Brick by brick, The Lego Movie 2 just falls short

The+Lego+Movie+2+was+released+to+theatres+on+Feb.+8.+Photo+courtesy+of+IMDB.com+
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Brick by brick, The Lego Movie 2 just falls short

The Lego Movie 2 was released to theatres on Feb. 8. Photo courtesy of IMDB.com

The Lego Movie 2 was released to theatres on Feb. 8. Photo courtesy of IMDB.com

The Lego Movie 2 was released to theatres on Feb. 8. Photo courtesy of IMDB.com

The Lego Movie 2 was released to theatres on Feb. 8. Photo courtesy of IMDB.com

Imran Siddiqui '20, Supervising Copy Editor

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The second installment of the Lego Movie franchise tried to capture the same whimsy and humor as its predecessor but falls short in many categories. While there were many merits of the film, it ultimately did not reach the same standard.

What worked for the original Lego Movie was the fact that it was a new idea—it was the first in its genre. However, now, Warner Bros. has saturated the market with similar films. It is impossible to manufacture the same joy into each of the movies. They begin to feel formulaic.

Besides this, “The Lego Movie 2: The Second Part” does stand out in the category of family movies. While the plot was slower than the previous film, this allowed it to be easier to follow. There were twists and surprises throughout the film, but the filmmakers did a great job foreshadowing what was to come without being too blunt. They played on the idea of the hero’s quest but spun it on its head.

The star-studded cast did not disappoint. The enthusiasm of main character Emmet (Chris Pratt) forces the audience to root for him through his journey; even through the screen, his optimism is infectious. His love interest’s journey, however, stands out the most through the film. Lucy (Elizabeth Banks) is forced to understand some uncomfortable truths about growing up. While her perspective shifts dramatically from the beginning to the end of the movie, I appreciated the character development even more because the audience was able to follow her path. The supporting cast holds their own as well with big names such as Will Arnett, Tiffany Haddish and Alison Brie voicing Batman, Queen Watevra Wa-Nabi and Unikitty, respectively.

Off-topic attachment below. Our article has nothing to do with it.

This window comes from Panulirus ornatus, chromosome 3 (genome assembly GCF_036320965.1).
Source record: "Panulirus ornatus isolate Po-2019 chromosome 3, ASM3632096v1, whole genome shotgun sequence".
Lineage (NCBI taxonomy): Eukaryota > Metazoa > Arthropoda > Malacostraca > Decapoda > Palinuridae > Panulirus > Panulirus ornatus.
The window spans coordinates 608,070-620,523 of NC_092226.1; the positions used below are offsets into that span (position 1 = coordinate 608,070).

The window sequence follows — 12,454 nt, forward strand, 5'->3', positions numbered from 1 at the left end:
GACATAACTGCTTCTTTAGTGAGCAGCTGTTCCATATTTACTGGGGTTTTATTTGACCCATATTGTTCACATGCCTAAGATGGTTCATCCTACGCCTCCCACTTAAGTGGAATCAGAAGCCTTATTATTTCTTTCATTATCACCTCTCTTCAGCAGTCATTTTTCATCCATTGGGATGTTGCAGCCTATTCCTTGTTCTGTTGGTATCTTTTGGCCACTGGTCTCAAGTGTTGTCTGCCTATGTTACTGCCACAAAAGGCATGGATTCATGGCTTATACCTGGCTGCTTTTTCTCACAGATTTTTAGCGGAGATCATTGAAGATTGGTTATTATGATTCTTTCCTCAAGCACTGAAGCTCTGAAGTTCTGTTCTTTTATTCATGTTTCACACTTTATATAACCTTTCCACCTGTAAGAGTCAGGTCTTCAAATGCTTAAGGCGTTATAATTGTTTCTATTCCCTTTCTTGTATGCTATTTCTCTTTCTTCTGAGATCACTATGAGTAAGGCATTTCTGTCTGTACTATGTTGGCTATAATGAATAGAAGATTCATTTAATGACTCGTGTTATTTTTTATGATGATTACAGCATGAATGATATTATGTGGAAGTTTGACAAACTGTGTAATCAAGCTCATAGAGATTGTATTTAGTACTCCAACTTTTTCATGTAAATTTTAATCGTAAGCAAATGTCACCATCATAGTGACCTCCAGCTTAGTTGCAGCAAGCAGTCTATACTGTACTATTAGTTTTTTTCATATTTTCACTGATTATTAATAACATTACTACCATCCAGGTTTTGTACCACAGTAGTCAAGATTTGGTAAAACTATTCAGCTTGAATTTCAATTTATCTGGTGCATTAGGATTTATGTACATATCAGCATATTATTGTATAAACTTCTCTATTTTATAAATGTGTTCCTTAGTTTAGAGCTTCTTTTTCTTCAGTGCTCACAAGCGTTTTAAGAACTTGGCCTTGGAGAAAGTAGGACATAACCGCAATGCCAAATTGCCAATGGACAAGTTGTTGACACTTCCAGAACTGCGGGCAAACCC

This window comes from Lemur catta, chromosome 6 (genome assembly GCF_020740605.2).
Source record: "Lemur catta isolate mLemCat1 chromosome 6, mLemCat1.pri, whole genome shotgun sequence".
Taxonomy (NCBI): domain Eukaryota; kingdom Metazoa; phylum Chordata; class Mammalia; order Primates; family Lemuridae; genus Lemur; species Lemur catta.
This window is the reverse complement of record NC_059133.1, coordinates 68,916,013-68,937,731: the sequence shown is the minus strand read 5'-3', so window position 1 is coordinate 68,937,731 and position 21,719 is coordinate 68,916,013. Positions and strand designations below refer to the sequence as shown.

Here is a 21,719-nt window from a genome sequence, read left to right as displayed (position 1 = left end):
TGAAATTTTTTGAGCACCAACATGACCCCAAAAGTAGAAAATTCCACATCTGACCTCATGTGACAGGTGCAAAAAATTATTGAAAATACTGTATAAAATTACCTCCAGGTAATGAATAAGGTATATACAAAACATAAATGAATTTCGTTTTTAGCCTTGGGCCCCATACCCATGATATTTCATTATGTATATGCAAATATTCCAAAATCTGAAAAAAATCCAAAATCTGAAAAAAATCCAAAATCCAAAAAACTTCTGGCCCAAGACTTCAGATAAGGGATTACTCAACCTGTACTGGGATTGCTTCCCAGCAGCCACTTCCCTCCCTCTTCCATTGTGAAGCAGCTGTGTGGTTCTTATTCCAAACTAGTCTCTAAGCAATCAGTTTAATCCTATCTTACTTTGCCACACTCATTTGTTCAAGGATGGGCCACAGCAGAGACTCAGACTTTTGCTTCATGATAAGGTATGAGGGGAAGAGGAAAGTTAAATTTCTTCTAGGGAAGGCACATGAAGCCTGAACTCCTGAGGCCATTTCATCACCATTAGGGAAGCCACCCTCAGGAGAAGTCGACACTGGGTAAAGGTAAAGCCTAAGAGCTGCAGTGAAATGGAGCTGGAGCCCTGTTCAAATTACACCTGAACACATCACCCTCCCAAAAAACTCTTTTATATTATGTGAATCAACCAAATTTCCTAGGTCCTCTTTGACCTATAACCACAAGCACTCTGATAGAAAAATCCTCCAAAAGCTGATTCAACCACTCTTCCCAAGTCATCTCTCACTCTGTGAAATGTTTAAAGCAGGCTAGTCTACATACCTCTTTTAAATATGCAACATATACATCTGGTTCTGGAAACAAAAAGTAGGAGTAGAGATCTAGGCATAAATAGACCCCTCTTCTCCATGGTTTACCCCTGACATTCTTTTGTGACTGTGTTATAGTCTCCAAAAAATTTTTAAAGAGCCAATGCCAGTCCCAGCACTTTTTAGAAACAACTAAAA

One thing I did not expect from this LEGO sequel was the music. I would classify this as an animated musical with the sheer amount of songs tucked into the movie. It caught me off guard initially, but I was not necessarily angry with the decision. While there were no songs that I looked up later to listen to again, I did find myself humming a few of them to myself later that day.

Another thing I appreciated with the movie was the themes it explored. The “Lego Movie 2” tackled important topics including gender roles, adolescence and the importance of family. The film did a good job addressing the idea of growing up in a candid and refreshed manner. At its core, this is a feel-good movie.

As a whole, this film only suffered due to the high expectations set by the previous movies in the saga. It remains a wholesome film that is great for families. I would recommend this movie as a way to detach oneself from the real world and just relax for an hour. While it seemed cheesy at times, “The Lego Movie 2” was a perfect escape from reality filled with witty humor, bright colors and nostalgia.

6 out of 10 stars. PG. 107 minutes

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